You can exchange with a whole group like I did or you could just exchange a couple meals with a single friend. Any way you look at it, a meal exchange is a great way to pull yourself right out of a dinner rut.
Griffin: checking out the newly stocked freezer

A few recipe ideas:

Final February Winner!

The winner of Whitney's glittery headband is...


Congratulations, Kari! Send us your address at freshlyrootedblog (at) gmail (dot) com and we will send your fabulous prize your way!

Friday, February 18, 2011

etsy love

I'm trying really (really!) hard not to shop, but sometimes, you actually need to make a few purchases. For example, when starting a new job. Or a friend's birthday.

Now that I'm on a budget and can't really afford retail like the old days, I'm an Etsy addict.  Everything is so much cheaper! And because you can work directly with the seller, the customer service is typically excellent.

So, on this frugal February Friday, if you are in desperate need of some retail therapy (I used to say the fact that it's the weekend was reason enough), a few of my Etsy favorites...

to eat:
Amazing cupcakes in a jar. Are you salivating, too?

to make:
Adorable twine for an upcoming DIY.  I see a springy bag in your future (or friendship bracelet!)

to pray:
Super sweet faith hope love wall decal.

to nest:
Fun coasters for those who have a hard time remaining calm until coffee has been consumed.

to play:

Fabulous dress. Not so much a steal, but it would most certainly guarantee some playfulness.

PS: It's not too late to enter our giveaway!

Thursday, February 17, 2011

when it's time to change you've got to rearrange...



Our mom is most certainly a woman of action.  She's been known to buy puppies on a whim and redo a room (or two) while my dad is gone for a quick weekend trip. When she gets an idea, it's pretty difficult to stop her.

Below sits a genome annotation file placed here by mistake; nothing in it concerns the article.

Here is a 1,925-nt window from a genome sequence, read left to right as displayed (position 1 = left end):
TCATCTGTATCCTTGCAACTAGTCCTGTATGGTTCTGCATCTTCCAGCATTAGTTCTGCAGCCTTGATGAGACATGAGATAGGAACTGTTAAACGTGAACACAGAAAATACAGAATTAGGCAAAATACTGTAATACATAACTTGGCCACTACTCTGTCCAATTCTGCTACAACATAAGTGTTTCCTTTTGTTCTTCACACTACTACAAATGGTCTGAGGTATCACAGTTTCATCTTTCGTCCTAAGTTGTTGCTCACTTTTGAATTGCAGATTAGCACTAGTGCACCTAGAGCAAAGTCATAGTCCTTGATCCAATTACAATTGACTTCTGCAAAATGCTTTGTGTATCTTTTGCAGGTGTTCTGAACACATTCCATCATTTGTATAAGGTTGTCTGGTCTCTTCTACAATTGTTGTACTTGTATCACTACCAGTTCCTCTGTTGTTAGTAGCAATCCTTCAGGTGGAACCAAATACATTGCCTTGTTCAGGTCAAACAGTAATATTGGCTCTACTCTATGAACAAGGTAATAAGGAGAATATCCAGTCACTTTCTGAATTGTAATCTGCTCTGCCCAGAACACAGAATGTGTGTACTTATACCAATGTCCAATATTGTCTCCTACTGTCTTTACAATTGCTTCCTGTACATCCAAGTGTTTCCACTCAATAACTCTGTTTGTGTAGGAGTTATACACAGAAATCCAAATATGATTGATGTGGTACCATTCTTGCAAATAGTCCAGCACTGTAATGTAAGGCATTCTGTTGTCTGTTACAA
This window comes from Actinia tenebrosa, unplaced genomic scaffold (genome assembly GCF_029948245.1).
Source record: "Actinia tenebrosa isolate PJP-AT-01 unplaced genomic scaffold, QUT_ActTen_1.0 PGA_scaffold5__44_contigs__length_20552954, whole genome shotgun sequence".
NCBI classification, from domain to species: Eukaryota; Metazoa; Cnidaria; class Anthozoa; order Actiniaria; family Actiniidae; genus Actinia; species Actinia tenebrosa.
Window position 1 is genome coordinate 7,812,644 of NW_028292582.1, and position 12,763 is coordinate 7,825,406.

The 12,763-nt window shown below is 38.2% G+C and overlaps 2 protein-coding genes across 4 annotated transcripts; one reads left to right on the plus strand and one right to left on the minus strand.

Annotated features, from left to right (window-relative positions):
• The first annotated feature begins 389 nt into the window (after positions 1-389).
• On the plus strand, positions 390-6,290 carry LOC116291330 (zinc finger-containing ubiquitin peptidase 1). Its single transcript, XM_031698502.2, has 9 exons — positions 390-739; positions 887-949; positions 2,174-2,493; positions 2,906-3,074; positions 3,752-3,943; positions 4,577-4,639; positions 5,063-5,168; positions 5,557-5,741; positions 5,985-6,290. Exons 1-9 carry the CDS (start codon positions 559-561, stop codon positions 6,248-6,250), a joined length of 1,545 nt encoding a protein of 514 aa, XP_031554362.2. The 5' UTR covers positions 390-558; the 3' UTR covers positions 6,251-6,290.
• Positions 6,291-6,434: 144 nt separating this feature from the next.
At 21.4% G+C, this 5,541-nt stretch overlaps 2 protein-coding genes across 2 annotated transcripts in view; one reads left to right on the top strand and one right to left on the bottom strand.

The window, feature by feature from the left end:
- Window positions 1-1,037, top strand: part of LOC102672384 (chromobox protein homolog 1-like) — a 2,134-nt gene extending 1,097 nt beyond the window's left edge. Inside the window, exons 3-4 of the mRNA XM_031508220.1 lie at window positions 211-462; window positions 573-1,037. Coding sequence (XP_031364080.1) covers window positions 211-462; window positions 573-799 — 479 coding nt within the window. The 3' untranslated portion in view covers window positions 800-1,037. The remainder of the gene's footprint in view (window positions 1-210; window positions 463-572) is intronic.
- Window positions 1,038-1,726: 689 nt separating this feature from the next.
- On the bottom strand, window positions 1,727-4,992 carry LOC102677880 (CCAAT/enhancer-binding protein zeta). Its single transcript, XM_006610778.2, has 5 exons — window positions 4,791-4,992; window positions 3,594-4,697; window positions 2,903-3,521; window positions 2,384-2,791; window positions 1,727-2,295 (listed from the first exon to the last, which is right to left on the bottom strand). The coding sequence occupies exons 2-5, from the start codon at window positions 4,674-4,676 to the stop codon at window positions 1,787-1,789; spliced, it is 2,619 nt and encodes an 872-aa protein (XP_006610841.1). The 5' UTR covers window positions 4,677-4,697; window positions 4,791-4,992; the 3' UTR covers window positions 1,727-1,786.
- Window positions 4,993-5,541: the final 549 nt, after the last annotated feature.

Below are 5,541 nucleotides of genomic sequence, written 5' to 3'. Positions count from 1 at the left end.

When we were growing up, one of her favorite activities to do with us was rearrange our bedrooms.  I'm pretty sure I had my furniture arranged in every possible way multiple times and it wasn't until later in life that I realized not all of my friends regularly did this with their mom...

Needless to say, I quickly learned that rearranging is one of the fastest and cheapest ways to refresh a room.  It provides just enough stimulation to make a dull layout exciting again.

If you're feeling slightly bored this February, and are lusting after a new headboard from Pottery Barn (me), consider an afternoon rearranging session. It just might put enough pep in your step to avoid some wintertime spending...

via

Wednesday, February 16, 2011

think globally, act locally

"You know I've heard good people say there's nothing I can do, that's half a world away. Well maybe you've got money, maybe you've got time, maybe you've got a Living Well that ain't ever running dry..." Caedmon's Call, Share the Well

On Sunday at church, the sermon focused on making a global impact with faith.  The majority of the sermon was financially driven, and while I understand how deeply in need of monetary support many regions of the world are, it wasn't my favorite sermon.